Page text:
Review - Iron Fist (Netflix), Season 2

Iron Fist (2017), Season 2, TV-MA, 10 episodes - I seem to have enjoyed the first season of Iron Fist more than most, but even though I found enough cool comic book references and moments to classify the overall season one experience as positive, I certainly can't argue the fact that it was easily the weakest Marvel/Netflix contribution to the Marvel Cinematic Universe (MCU). 

The good news is that Season 2 is significantly better than its predecessor.  Don't get me wrong, it isn't perfect, but new showrunner Raven Metzner has taken great strides in course-correcting the series after its critically-panned, lackluster first season.

Just like the second seasons of Jessica Jones and Luke Cage (both released earlier this year), this season of Iron Fist takes place after the events of last fall's The Defenders.  It begins with Danny Rand (Finn Jones) going out on nightly patrols in an effort to keep his promise to Matt Murdock to protect the city. Danny and Colleen Wing (Jessica Henwick) are living together in her old dojo that they have converted into an apartment.  She is volunteering at a local community center and he's working for a mom and pop moving company because "it's an honest day's work" as he tells Ward Meachum (Tom Pelphrey).

Much of the criminal activity that Danny encounters is the early stages of a gang war between Triad factions.  The Golden Tigers and the Hatchets are both positioning themselves to try and take over the city's criminal dealings in the wake of The Hand seemingly being eliminated in The Defenders.  But there's a third party getting involved in the conflict as well: Davos (Sacha Dhawan), Danny's adoptive brother from K'un Lun.  You would think that Danny would be happy to be getting help from his brother, but that isn't all that Davos is up to.  He's on a mission to reclaim the power of the Iron Fist as he feels that it is his rightful destiny and that Danny (an outsider to K'un Lun) stole it from him.  Davos enlists the help of Joy Meachum (Jessica Stroup) and MCU newcomer Mary Walker (Alice Eve) in order to manipulate Danny and obtain the power of the Iron Fist.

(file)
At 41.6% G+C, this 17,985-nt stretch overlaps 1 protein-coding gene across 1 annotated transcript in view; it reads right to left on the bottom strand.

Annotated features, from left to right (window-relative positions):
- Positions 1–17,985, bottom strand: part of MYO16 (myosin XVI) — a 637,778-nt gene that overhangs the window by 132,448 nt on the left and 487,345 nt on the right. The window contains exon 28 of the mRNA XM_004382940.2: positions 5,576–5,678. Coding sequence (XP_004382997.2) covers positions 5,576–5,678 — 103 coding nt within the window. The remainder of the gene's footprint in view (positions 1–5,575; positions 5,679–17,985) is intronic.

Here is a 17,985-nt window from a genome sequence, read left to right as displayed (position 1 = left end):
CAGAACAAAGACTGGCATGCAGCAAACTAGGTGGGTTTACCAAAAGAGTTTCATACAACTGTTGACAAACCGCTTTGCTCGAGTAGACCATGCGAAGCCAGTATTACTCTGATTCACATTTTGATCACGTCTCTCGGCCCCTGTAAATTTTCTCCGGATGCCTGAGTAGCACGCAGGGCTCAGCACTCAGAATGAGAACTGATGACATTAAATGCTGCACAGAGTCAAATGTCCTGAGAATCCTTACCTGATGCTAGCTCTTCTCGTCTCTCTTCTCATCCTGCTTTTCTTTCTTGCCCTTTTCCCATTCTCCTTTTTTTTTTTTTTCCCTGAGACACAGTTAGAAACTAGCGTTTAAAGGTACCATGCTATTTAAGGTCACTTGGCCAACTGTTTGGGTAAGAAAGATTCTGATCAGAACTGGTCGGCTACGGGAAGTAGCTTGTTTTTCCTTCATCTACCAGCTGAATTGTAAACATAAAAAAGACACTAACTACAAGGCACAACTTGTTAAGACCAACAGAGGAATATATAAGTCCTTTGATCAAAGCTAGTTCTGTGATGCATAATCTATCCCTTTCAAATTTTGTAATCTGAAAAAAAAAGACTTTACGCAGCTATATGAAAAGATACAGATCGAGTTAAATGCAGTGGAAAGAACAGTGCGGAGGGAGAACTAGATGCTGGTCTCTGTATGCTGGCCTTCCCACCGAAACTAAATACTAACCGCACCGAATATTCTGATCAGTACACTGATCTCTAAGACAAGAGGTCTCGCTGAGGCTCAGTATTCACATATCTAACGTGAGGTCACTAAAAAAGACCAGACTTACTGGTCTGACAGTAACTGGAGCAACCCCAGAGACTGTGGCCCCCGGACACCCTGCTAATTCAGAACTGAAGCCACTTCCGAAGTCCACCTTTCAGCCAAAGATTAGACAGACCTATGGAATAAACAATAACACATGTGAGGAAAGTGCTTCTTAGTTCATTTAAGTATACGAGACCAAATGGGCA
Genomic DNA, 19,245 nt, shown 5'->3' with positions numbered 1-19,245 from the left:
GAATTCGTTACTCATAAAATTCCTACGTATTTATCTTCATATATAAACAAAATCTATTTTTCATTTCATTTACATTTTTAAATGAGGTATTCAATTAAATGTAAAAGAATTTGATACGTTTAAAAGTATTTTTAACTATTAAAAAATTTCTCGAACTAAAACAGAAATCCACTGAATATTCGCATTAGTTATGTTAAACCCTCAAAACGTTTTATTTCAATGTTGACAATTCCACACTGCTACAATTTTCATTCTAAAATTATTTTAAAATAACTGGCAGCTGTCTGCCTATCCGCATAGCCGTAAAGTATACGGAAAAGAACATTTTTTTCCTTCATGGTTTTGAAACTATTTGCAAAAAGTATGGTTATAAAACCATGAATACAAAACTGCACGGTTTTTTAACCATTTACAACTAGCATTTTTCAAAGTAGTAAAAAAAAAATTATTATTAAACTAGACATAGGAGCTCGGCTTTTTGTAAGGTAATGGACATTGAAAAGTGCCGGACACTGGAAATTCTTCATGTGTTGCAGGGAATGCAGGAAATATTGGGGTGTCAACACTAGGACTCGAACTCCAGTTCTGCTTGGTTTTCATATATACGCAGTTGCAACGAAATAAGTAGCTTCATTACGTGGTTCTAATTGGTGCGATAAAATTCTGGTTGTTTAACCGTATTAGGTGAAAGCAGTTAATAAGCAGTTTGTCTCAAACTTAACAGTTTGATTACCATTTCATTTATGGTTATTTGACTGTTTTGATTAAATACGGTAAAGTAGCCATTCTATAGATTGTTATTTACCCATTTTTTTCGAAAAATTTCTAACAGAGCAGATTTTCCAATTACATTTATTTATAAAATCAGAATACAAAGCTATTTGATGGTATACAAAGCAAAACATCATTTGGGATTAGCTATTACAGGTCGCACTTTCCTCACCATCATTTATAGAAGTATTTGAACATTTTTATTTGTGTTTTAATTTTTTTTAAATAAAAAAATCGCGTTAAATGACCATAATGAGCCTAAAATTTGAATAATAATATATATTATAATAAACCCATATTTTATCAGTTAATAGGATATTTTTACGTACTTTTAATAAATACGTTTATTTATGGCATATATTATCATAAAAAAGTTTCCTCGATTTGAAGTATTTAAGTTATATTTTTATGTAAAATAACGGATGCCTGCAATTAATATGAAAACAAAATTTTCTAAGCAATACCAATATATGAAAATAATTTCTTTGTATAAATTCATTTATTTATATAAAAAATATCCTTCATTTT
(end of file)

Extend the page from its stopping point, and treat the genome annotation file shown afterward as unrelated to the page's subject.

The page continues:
I really liked the exploration of personal relationships throughout this season.  Say what you will about season one, but when it was all said and done, each character had gone through some pretty messed up stuff.  This season deftly deals with that fall out, providing some great character development along the way.  I feel like Metzner has a better grasp on these characters than previous showrunner Scott Buck had.  Finn Jones has really evolved in the role of Danny.  You can see the steady improvement through the first season of Iron Fist, to The Defenders, his cameo in Luke Cage season two, and now here.  Jessica Henwick continues to be a high point for the series, and her team ups with Misty Knight (Simone Missick) make me want a Daughters of the Dragon spin-off.  I don't want to get too specific about Alice Eve's roll because I don't want to spoil it for anyone unfamiliar with her character, but let's just say that she absolutely nailed it and I'm looking forward to more. 

Season two of Iron Fist continues the Marvel/Netflix tradition of utilizing smaller scale, more personal threats for the heroes to combat.  This works very well with the 'street' level characters populating this corner of the MCU.  The fight choreography is markedly improved over season one, and the fantastical elements of Danny's past are embraced, being fleshed out and built upon as opposed to being alluded to but treated almost as a joke as in season one.  While season one drew some inspirational elements from the Ed Brubaker/Matt Fraction/David Aja Immortal Iron Fist run, I feel like this season does an even better job of doing so, drawing heavily from that run not only for the story told here, but also in setting up a potential third season.

Pacing has been a bit of an issue for some of the Marvel/Netflix series, and this season of Iron Fist deals with that issue by trimming its length down to ten episodes from the thirteen in season one.  This allows for a bit tighter storytelling and keeps things from dragging out and losing momentum.  I'll be interested to see if this route is also taken with future installments of other series, such as Daredevil season three or Punisher season two, which are both on the horizon.